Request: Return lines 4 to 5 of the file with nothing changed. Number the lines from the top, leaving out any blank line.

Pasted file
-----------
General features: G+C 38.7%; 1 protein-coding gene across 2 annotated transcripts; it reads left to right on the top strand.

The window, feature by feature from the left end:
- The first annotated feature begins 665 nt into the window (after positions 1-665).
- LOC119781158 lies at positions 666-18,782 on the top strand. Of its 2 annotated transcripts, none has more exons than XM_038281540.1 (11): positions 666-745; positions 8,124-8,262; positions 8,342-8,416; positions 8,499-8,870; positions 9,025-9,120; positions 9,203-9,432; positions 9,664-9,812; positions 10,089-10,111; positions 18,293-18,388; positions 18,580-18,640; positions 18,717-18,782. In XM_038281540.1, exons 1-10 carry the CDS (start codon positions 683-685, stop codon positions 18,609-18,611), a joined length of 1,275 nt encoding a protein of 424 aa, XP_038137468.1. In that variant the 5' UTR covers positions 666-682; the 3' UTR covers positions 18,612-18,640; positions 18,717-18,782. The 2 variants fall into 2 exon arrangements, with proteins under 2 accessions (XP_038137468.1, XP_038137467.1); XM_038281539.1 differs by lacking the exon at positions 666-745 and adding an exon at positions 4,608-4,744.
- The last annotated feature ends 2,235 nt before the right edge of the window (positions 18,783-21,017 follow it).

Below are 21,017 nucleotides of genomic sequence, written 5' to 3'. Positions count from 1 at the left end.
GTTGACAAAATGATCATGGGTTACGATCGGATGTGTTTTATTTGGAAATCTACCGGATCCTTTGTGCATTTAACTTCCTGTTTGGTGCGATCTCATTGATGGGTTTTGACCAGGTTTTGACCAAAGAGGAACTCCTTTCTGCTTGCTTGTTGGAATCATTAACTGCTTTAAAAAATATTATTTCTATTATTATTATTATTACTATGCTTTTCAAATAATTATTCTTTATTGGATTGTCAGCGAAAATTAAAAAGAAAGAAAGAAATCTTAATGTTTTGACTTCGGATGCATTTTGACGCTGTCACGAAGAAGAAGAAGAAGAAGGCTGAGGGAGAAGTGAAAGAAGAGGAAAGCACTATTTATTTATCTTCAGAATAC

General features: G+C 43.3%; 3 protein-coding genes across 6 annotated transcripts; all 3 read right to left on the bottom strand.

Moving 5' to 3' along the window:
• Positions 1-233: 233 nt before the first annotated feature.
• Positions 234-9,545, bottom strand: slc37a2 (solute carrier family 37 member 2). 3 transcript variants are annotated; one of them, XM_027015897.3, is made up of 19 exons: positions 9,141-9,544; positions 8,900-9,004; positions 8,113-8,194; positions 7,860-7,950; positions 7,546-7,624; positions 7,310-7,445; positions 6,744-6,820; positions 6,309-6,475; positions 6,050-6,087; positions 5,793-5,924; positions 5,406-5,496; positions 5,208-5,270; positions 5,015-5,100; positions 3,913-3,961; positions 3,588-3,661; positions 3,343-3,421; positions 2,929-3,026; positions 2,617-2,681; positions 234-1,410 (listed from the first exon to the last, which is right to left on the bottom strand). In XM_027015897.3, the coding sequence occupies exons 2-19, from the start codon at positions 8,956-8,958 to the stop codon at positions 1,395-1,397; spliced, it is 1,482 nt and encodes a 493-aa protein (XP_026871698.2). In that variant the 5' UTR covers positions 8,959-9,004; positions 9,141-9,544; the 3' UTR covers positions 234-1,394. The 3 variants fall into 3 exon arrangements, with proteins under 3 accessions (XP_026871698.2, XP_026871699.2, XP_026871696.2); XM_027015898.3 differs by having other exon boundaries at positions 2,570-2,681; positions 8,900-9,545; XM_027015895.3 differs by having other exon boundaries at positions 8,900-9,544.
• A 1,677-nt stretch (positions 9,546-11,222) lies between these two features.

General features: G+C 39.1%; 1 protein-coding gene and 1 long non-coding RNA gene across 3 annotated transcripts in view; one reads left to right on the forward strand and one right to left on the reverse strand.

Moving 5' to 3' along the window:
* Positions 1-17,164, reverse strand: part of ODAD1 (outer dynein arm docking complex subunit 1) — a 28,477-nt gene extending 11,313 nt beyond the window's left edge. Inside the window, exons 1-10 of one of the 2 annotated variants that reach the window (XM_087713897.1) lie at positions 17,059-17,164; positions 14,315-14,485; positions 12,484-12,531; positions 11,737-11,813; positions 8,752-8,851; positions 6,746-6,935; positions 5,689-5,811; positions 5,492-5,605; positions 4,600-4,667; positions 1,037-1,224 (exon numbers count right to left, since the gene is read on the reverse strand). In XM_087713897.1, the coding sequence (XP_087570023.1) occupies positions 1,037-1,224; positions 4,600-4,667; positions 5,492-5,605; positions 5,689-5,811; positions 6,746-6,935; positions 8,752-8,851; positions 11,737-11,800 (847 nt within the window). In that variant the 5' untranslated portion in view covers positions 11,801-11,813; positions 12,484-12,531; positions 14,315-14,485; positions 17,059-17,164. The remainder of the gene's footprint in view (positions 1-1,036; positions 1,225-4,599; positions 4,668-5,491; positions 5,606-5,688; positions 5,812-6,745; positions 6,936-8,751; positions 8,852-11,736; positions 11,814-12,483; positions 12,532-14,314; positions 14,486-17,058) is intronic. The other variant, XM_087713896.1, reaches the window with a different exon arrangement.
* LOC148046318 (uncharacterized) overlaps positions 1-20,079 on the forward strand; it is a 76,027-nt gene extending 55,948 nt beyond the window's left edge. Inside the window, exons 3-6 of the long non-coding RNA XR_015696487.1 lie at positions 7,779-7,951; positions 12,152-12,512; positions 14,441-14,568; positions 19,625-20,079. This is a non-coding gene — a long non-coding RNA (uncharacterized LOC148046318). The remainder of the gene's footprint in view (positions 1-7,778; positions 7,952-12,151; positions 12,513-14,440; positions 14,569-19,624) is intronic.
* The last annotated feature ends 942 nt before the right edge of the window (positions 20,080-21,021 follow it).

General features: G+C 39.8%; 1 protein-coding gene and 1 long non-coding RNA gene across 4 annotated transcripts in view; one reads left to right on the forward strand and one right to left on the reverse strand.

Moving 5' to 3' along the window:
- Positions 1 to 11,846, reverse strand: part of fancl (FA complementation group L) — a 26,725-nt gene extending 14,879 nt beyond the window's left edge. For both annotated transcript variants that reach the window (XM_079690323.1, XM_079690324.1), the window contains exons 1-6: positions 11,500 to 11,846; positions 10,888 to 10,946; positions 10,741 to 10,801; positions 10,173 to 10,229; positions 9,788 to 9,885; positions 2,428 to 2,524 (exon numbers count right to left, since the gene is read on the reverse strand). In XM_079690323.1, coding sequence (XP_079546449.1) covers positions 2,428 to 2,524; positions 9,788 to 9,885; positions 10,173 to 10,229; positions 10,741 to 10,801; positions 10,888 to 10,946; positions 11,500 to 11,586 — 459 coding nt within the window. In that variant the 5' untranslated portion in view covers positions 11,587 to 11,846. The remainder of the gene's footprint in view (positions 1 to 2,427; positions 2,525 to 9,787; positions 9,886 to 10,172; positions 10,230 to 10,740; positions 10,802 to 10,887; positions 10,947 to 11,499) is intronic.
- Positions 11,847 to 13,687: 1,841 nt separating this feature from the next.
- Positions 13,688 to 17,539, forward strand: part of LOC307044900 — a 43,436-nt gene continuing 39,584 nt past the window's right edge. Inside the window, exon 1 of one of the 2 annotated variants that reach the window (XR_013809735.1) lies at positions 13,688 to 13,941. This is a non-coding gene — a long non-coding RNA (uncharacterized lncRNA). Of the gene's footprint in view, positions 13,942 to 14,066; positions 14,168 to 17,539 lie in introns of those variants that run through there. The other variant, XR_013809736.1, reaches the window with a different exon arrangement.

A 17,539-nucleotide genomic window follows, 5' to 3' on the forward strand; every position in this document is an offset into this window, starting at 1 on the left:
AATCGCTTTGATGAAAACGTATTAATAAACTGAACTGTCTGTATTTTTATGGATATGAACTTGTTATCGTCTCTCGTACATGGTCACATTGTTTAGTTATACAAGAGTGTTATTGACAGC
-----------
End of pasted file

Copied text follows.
- LOC119781158 lies at positions 666-18,782 on the top strand. Of its 2 annotated transcripts, none has more exons than XM_038281540.1 (11): positions 666-745; positions 8,124-8,262; positions 8,342-8,416; positions 8,499-8,870; positions 9,025-9,120; positions 9,203-9,432; positions 9,664-9,812; positions 10,089-10,111; positions 18,293-18,388; positions 18,580-18,640; positions 18,717-18,782. In XM_038281540.1, exons 1-10 carry the CDS (start codon positions 683-685, stop codon positions 18,609-18,611), a joined length of 1,275 nt encoding a protein of 424 aa, XP_038137468.1. In that variant the 5' UTR covers positions 666-682; the 3' UTR covers positions 18,612-18,640; positions 18,717-18,782. The 2 variants fall into 2 exon arrangements, with proteins under 2 accessions (XP_038137468.1, XP_038137467.1); XM_038281539.1 differs by lacking the exon at positions 666-745 and adding an exon at positions 4,608-4,744.
- The last annotated feature ends 2,235 nt before the right edge of the window (positions 18,783-21,017 follow it).